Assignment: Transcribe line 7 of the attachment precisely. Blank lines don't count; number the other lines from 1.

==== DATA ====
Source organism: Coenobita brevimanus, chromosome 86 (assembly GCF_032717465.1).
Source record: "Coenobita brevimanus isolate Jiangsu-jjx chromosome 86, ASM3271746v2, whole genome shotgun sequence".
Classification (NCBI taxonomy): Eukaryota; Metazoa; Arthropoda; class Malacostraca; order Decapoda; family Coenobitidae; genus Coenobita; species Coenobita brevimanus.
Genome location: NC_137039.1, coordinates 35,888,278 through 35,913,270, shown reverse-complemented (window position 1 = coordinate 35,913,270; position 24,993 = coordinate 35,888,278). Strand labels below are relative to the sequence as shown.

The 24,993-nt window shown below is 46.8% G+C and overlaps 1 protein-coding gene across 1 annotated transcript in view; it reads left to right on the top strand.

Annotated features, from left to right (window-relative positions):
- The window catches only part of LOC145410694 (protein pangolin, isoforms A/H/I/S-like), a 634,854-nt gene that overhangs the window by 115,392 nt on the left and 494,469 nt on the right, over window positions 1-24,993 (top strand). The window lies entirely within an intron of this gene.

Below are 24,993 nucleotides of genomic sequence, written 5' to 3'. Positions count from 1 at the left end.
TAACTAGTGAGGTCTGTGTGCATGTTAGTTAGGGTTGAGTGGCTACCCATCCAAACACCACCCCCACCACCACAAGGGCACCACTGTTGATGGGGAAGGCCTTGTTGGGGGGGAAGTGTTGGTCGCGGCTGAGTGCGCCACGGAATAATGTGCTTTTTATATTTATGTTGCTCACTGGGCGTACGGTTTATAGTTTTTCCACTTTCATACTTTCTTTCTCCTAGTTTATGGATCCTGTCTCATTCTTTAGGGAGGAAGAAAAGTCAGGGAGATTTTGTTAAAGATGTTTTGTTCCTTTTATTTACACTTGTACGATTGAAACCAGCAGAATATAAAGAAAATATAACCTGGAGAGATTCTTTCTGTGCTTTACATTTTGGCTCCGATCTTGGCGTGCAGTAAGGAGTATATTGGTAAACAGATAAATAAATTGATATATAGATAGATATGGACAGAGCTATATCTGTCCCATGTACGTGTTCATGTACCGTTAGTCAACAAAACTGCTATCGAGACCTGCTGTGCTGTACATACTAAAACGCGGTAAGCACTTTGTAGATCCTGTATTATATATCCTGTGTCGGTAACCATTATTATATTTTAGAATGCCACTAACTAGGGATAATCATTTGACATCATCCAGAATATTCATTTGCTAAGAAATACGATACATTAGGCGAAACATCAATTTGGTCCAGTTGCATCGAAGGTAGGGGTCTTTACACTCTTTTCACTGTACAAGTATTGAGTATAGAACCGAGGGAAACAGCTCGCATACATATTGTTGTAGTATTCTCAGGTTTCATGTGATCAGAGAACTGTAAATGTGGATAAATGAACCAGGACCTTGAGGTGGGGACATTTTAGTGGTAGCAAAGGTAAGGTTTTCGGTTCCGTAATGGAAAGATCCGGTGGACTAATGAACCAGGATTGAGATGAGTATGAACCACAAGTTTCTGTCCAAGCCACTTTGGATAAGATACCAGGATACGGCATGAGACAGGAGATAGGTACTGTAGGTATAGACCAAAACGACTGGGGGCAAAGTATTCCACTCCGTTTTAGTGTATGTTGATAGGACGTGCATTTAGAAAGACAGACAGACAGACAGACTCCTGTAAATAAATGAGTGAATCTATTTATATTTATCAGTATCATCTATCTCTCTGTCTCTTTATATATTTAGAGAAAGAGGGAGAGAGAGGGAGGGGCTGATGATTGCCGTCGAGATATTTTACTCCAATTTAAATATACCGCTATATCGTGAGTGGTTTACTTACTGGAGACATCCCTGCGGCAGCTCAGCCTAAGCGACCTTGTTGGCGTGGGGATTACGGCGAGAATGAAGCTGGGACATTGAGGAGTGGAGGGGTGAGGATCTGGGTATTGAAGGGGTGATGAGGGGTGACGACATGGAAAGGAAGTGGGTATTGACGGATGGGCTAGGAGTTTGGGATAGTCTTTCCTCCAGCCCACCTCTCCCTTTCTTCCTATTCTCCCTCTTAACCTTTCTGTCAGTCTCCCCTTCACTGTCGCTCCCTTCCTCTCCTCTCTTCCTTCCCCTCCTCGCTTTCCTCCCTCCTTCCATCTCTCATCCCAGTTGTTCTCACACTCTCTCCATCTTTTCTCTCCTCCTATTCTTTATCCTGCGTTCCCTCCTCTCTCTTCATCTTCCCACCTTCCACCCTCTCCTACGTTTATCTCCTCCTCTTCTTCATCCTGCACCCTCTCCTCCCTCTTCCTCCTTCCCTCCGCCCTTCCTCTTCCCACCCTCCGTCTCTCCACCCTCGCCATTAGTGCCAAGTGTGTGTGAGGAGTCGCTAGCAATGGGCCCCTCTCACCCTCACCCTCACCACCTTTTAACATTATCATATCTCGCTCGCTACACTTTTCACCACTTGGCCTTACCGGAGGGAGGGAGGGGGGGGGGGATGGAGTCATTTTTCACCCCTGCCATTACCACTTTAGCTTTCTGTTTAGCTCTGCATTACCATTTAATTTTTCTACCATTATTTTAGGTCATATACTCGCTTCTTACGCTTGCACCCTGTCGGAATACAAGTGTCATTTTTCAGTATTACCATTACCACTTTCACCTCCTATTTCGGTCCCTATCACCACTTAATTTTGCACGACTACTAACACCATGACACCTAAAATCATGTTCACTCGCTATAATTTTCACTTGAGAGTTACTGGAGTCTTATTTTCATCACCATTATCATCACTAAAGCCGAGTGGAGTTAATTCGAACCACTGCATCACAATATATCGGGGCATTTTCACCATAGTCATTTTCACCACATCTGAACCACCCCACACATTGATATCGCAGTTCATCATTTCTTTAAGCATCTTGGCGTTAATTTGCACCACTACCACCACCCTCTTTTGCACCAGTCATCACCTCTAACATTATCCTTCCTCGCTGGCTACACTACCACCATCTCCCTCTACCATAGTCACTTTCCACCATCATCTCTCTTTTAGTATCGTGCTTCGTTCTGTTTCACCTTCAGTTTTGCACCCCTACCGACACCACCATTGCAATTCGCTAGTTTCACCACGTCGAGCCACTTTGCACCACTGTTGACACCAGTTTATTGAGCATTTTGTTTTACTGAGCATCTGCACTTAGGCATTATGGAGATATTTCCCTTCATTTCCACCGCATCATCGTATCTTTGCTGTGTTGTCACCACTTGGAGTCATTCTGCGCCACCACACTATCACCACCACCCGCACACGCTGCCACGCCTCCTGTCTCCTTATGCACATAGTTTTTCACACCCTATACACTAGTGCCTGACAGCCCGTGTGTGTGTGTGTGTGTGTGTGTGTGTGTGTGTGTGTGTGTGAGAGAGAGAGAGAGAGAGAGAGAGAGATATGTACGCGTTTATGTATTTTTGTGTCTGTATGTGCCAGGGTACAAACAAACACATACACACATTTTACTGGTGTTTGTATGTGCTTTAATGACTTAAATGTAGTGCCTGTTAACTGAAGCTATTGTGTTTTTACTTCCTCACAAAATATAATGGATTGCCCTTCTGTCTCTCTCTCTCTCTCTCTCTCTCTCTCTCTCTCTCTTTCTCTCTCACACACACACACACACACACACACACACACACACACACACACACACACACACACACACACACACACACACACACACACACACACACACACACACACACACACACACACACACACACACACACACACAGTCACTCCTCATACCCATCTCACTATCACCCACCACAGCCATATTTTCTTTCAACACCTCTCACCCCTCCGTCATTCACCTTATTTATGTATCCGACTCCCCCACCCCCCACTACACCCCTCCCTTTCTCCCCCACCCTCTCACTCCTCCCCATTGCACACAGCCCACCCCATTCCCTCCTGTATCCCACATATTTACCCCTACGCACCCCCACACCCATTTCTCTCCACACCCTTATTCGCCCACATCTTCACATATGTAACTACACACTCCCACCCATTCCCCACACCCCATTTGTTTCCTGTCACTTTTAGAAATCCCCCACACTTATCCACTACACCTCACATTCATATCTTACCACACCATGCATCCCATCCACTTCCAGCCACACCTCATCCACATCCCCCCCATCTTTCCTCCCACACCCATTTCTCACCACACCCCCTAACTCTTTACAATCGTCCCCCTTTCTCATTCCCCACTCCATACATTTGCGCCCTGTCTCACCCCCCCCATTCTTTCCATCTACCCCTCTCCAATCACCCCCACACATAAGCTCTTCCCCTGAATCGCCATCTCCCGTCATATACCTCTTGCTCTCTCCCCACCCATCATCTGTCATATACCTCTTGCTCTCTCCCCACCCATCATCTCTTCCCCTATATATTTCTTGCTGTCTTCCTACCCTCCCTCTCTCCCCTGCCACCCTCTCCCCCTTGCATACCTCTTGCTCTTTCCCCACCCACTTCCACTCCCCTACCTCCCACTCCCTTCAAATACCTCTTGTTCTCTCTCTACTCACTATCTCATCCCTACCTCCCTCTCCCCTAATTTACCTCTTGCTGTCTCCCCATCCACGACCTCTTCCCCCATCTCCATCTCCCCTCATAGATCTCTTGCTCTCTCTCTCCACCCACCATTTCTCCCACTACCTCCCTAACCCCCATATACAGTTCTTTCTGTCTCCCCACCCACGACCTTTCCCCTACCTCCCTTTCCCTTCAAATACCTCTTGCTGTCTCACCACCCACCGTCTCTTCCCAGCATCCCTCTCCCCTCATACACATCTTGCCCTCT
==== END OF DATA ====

- The window catches only part of LOC145410694 (protein pangolin, isoforms A/H/I/S-like), a 634,854-nt gene that overhangs the window by 115,392 nt on the left and 494,469 nt on the right, over window positions 1-24,993 (top strand). The window lies entirely within an intron of this gene.